Creating nano- and microstructure catalyst coated membrane interfaces for improving the performance of proton exchange membrane fuel cells

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Proton Exchange Membrane Fuel Cell
Porous Materials, Composite Materials

Proton exchange membrane fuel cells (PEMFCs) are an important low-emission energy generation system that can be utilized for automotive applications. These systems are, however, limited by the use of Pt as the cathode catalyst, where the relatively expensive cost of Pt limits the competition of PEFMCs against petroleum based systems. Due to the unique characteristics of these PEMFC systems, an optimal balance of hydration of the PEM and the catalyst layers must be maintained within the fuel cell. The current densities achievable with the system can be impacted by an inefficient mass transport of the reactants and products that result in over- or under-hydration of the system. Improvements for increasing effective utilization of Pt and optimizing transport characteristics of PEMFCs could further propel this technology into the mainstream. The work presented in this thesis demonstrates an array of approaches to control the interfaces at or within the cathode catalyst layer (CCL). Architectures at the micro- and nanoscale were sought for improving the performance of PEMFCs. These approaches included creating microscale (5 to 50 µm) patterns of the PEM to CCL interface by the direct printing of CCLs and the hot-embossing of the PEMs. Catalyst materials with tuned pore sizes (1 to 0.05 µm) were also prepared with a coating of catalytic nanoparticles (NPs) through the use of polymeric sacrificial templates. Finally, CCLs containing mesoporous (<10 nm) Pt catalysts were prepared by electrodeposition. These CCL architectures were extensively characterized by electron microscopy and electrochemical techniques. Electron microscopy and related spectroscopy techniques were utilized for determining the morphologies and elemental compositions of the structured materials. The performances of these materials were analyzed using ex situ solution-based, three-electrode electrochemical cells. Some of the prepared catalysts were further analyzed with laboratory scale [membrane electrode assemblies (MEAs) with a geometric surface area of 5 cm2] and industrial relevant scale [MEAs with a geometric surface area of 40 cm2] fuel cell test stations. The goal of this thesis is to demonstrate the preparation of these materials with commercially available materials and industrially compatible processes, which can be extended to further catalytic materials in the future for further enhancing the efficiencies of PEMFC systems.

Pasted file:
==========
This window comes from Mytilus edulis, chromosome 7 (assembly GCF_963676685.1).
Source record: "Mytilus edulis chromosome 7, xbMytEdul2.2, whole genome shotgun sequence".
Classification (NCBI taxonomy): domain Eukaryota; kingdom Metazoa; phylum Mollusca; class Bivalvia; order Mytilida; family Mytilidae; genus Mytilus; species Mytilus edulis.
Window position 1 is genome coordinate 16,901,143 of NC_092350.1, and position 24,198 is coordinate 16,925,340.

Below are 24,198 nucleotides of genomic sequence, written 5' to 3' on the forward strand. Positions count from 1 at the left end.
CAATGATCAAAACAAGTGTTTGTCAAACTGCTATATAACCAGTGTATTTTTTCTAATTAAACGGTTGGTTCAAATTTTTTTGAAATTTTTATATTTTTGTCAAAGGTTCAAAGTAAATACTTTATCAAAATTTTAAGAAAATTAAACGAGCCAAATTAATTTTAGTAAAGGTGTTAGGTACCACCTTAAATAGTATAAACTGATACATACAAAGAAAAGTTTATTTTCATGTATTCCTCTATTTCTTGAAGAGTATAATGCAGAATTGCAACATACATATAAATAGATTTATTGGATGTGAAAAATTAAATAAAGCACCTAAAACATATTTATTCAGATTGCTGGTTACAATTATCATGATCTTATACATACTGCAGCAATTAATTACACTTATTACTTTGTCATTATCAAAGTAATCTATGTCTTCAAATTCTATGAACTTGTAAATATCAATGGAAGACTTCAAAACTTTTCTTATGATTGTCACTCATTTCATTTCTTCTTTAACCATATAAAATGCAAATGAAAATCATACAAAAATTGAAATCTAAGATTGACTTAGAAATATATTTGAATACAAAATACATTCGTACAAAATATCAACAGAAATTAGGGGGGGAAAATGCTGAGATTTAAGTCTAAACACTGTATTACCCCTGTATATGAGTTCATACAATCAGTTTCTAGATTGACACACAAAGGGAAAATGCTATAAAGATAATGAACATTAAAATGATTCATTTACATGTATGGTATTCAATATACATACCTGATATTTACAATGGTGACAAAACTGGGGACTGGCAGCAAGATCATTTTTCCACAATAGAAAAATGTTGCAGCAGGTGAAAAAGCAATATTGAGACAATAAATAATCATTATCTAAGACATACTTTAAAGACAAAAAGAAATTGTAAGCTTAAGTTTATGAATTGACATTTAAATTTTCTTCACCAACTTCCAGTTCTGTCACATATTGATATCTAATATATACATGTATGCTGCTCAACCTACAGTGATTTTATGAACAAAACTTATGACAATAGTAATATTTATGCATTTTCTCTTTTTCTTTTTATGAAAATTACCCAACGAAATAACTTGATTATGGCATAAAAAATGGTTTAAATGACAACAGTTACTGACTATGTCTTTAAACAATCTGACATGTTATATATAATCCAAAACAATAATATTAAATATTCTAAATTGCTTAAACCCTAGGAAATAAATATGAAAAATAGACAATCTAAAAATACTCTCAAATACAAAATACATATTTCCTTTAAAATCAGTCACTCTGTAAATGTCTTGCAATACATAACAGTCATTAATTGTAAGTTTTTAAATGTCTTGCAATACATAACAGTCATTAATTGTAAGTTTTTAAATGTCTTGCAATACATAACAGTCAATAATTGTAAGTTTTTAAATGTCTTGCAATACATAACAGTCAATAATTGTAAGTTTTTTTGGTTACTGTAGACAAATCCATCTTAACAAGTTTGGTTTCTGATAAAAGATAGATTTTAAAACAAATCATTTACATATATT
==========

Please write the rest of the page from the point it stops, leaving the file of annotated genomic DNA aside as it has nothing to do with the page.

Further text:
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This thesis may be printed or downloaded for non-commercial research and scholarly purposes. Copyright remains with the author.
Byron Gates
Science: Department of Chemistry
Thesis type: 
(Thesis) Ph.D.